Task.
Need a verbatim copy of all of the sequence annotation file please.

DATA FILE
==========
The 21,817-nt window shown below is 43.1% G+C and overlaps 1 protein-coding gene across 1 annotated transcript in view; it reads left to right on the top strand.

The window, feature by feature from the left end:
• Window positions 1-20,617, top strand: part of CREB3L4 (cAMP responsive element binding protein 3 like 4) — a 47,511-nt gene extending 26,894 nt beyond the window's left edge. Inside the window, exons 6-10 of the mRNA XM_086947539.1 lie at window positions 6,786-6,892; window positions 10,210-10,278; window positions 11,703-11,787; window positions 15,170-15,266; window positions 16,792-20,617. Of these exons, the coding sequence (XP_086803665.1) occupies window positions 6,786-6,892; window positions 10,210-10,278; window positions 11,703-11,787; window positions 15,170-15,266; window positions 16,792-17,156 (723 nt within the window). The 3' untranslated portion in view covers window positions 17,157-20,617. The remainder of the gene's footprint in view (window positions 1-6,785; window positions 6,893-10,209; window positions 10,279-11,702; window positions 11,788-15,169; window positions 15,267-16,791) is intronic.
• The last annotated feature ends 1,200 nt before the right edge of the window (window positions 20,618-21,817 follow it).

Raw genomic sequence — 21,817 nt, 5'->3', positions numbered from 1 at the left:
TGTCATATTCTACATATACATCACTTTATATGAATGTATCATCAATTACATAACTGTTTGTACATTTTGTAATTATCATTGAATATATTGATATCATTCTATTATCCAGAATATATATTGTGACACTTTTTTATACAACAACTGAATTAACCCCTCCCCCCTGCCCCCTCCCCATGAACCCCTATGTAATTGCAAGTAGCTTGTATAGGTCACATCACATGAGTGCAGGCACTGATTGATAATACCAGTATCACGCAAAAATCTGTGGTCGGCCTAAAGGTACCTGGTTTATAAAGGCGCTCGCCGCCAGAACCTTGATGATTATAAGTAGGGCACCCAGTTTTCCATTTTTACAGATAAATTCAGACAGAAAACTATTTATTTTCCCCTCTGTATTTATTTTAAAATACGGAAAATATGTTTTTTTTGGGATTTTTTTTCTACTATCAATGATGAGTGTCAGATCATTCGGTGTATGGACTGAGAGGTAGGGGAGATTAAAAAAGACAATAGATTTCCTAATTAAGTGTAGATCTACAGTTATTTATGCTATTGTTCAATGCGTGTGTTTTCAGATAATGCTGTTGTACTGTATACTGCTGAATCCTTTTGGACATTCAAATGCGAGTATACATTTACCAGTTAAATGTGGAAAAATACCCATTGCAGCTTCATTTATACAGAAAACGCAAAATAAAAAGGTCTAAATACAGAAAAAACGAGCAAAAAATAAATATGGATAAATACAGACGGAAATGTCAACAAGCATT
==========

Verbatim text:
The 21,817-nt window shown below is 43.1% G+C and overlaps 1 protein-coding gene across 1 annotated transcript in view; it reads left to right on the top strand.

The window, feature by feature from the left end:
• Window positions 1-20,617, top strand: part of CREB3L4 (cAMP responsive element binding protein 3 like 4) — a 47,511-nt gene extending 26,894 nt beyond the window's left edge. Inside the window, exons 6-10 of the mRNA XM_086947539.1 lie at window positions 6,786-6,892; window positions 10,210-10,278; window positions 11,703-11,787; window positions 15,170-15,266; window positions 16,792-20,617. Of these exons, the coding sequence (XP_086803665.1) occupies window positions 6,786-6,892; window positions 10,210-10,278; window positions 11,703-11,787; window positions 15,170-15,266; window positions 16,792-17,156 (723 nt within the window). The 3' untranslated portion in view covers window positions 17,157-20,617. The remainder of the gene's footprint in view (window positions 1-6,785; window positions 6,893-10,209; window positions 10,279-11,702; window positions 11,788-15,169; window positions 15,267-16,791) is intronic.
• The last annotated feature ends 1,200 nt before the right edge of the window (window positions 20,618-21,817 follow it).

Raw genomic sequence — 21,817 nt, 5'->3', positions numbered from 1 at the left:
TGTCATATTCTACATATACATCACTTTATATGAATGTATCATCAATTACATAACTGTTTGTACATTTTGTAATTATCATTGAATATATTGATATCATTCTATTATCCAGAATATATATTGTGACACTTTTTTATACAACAACTGAATTAACCCCTCCCCCCTGCCCCCTCCCCATGAACCCCTATGTAATTGCAAGTAGCTTGTATAGGTCACATCACATGAGTGCAGGCACTGATTGATAATACCAGTATCACGCAAAAATCTGTGGTCGGCCTAAAGGTACCTGGTTTATAAAGGCGCTCGCCGCCAGAACCTTGATGATTATAAGTAGGGCACCCAGTTTTCCATTTTTACAGATAAATTCAGACAGAAAACTATTTATTTTCCCCTCTGTATTTATTTTAAAATACGGAAAATATGTTTTTTTTGGGATTTTTTTTCTACTATCAATGATGAGTGTCAGATCATTCGGTGTATGGACTGAGAGGTAGGGGAGATTAAAAAAGACAATAGATTTCCTAATTAAGTGTAGATCTACAGTTATTTATGCTATTGTTCAATGCGTGTGTTTTCAGATAATGCTGTTGTACTGTATACTGCTGAATCCTTTTGGACATTCAAATGCGAGTATACATTTACCAGTTAAATGTGGAAAAATACCCATTGCAGCTTCATTTATACAGAAAACGCAAAATAAAAAGGTCTAAATACAGAAAAAACGAGCAAAAAATAAATATGGATAAATACAGACGGAAATGTCAACAAGCATT